The question remains: Are PWAs best for retailers or are they just another source of profit for the enormous web technology companies?
With the inception of PWAs, Google came to understand the powerful potential benefits of PWA capabilities for its own goals. PWAs are built using web code and need web technologies such as browsers to function. To put it another way, PWAs live within and are a result of the web, which provides Google with its highest source of revenue. In fact, according to some sources 84% of Google’s revenue comes from ads on mobile web. Consequently, they have an extremely high vested interest in ensuring that traffic to mobile web continues and remains uninterrupted.
Unlike native apps, consumers cannot download PWAs from the Apple App Store and are not easy to save to one’s home screen.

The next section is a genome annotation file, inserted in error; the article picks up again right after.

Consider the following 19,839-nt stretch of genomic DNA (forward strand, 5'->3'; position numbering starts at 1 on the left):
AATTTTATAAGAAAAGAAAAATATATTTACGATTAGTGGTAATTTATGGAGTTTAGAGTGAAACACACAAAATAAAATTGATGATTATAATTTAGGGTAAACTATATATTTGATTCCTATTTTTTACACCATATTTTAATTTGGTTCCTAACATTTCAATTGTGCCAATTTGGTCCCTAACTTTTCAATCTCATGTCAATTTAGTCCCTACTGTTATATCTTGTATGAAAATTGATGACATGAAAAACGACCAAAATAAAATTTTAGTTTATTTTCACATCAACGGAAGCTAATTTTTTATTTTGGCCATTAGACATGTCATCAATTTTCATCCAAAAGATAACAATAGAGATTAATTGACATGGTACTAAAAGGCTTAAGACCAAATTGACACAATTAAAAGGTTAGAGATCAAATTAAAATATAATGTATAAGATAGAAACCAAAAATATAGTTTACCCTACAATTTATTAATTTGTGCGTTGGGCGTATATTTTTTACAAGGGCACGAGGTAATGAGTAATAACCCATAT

PWAs do not consistently provide a personalized rich experience. If a consumer is able to save the PWA to their Apple device, its inherent existence is wiped once storage reaches 50MB or is left unused for three weeks. Consequently, all saved information such as payment, contact, and login details, disappear.
PWAs are inherently built and developed using web code with the fundamental purpose being an enhanced mobile web view of a website. However, due to the technology’s existence and function being dependent on web code it is implicitly limited. Web code cannot evolve or function at the same speed or seamlessness as native code.
Native Mobile Apps
Native apps were developed to provide users with a feature-rich experience that inherently differs from that of desktop and mobile web. They provide retailers with the power to build brand awareness, credibility, and loyalty due to its’s ability to give users what they want. Native apps provide an experience that is far more engaging than mobile web and produces loyalty. Data from our platform found:
Apps produce 2.9x more user sessions than the mobile web and 3.1x more than the desktop customers return to their shopping apps 3x more than they do to mobile websites and 2.7x more than the desktop.
Average revenue per user lifetime value (LTV) is approximately $12.